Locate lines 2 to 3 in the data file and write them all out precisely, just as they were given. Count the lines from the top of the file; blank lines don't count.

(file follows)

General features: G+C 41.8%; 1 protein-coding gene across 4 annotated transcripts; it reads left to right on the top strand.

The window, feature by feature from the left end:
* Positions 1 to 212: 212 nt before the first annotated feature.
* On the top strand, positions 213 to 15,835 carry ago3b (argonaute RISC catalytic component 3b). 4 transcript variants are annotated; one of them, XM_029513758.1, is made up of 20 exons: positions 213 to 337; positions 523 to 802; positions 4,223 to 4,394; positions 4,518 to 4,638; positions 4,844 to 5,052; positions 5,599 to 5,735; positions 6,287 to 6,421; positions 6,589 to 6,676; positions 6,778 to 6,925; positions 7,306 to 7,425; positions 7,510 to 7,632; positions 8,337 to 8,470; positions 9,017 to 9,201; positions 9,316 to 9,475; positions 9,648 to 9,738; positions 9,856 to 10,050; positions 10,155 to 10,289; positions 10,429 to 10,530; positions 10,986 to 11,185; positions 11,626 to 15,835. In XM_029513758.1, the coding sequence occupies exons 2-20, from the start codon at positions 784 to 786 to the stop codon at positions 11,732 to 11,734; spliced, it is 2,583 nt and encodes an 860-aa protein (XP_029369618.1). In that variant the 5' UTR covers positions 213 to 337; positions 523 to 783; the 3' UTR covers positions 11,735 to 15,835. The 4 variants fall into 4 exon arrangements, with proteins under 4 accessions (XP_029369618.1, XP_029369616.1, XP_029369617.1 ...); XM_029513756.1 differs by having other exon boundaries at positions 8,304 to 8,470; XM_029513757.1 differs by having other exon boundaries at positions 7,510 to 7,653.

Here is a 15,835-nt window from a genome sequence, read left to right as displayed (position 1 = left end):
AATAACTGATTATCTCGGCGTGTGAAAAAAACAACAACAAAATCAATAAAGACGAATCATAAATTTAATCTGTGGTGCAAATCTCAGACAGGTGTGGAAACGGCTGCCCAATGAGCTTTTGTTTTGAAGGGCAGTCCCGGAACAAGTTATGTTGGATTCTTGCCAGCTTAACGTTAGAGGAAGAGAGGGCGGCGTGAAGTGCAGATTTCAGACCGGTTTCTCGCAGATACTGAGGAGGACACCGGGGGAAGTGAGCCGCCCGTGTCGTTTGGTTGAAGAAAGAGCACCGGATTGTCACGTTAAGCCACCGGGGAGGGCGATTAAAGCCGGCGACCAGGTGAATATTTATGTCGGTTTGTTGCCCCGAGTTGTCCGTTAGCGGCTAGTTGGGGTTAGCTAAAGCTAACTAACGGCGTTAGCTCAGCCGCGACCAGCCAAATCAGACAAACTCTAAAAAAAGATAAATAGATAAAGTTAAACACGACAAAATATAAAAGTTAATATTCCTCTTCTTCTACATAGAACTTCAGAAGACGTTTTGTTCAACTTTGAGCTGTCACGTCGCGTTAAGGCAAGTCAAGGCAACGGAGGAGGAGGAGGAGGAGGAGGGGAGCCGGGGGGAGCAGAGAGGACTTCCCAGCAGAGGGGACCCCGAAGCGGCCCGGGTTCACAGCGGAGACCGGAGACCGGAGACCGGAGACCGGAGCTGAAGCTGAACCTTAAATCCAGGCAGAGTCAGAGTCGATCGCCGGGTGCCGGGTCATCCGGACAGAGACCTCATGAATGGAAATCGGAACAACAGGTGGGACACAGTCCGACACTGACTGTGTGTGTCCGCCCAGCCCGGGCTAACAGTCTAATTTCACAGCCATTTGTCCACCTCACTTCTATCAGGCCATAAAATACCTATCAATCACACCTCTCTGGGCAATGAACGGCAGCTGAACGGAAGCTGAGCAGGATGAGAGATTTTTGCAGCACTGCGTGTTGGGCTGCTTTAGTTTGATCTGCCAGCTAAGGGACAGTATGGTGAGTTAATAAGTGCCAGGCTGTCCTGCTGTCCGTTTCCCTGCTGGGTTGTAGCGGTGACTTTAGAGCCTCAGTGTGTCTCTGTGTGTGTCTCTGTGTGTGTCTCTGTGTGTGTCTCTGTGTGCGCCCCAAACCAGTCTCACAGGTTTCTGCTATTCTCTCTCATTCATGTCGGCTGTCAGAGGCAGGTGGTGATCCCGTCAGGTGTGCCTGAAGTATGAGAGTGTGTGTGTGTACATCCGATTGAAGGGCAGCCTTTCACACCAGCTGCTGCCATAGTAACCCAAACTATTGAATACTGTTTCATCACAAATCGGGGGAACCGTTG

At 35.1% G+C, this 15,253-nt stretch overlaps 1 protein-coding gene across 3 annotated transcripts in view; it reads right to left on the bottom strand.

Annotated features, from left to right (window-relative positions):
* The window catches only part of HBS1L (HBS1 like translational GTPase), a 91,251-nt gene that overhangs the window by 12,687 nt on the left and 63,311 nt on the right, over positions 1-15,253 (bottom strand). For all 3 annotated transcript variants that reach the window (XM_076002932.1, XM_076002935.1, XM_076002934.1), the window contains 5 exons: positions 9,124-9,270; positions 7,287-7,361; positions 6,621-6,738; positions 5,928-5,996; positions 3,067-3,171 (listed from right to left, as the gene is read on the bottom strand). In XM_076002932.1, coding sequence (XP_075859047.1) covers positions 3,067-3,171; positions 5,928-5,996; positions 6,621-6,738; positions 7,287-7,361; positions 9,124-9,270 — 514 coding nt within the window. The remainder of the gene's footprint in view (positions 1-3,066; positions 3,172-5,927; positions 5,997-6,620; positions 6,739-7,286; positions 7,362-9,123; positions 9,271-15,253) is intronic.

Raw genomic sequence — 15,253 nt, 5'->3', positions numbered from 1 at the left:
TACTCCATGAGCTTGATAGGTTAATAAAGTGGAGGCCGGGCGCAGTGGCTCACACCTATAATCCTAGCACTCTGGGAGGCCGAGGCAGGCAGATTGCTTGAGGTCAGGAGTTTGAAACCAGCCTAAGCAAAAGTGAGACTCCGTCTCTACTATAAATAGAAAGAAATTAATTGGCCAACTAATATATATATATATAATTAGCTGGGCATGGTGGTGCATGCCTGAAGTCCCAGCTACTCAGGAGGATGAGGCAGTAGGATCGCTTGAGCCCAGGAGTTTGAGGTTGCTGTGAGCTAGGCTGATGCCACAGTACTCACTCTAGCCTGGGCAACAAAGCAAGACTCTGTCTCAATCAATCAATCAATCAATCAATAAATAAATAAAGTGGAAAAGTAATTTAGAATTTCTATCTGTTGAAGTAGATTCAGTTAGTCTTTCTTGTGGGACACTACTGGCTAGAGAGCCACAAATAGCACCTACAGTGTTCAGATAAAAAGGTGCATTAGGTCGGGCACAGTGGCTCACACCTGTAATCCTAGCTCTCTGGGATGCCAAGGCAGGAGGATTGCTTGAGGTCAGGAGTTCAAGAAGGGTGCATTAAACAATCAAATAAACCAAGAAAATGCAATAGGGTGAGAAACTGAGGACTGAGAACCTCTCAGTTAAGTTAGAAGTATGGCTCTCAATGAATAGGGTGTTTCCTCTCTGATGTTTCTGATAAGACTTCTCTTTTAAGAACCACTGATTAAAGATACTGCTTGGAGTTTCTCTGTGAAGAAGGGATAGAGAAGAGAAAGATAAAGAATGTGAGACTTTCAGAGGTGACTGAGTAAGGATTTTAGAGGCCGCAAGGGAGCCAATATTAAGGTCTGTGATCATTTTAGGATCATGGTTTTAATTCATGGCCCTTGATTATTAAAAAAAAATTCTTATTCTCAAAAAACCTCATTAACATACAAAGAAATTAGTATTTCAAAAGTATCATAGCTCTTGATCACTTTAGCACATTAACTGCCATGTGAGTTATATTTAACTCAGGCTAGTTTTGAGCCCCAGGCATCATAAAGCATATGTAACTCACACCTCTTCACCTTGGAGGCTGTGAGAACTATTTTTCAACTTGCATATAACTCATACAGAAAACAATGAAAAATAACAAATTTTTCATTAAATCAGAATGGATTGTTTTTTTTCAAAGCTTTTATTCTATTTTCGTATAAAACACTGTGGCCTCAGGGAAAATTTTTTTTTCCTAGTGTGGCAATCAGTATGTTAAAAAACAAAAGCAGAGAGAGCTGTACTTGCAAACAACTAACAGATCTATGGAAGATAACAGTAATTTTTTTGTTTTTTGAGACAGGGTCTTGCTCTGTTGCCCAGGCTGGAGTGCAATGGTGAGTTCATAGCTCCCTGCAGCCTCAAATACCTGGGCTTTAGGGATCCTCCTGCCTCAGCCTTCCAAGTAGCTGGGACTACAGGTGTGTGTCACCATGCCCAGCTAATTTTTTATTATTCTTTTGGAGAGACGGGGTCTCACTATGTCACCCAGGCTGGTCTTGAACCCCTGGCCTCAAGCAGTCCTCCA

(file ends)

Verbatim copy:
The window, feature by feature from the left end:
* Positions 1 to 212: 212 nt before the first annotated feature.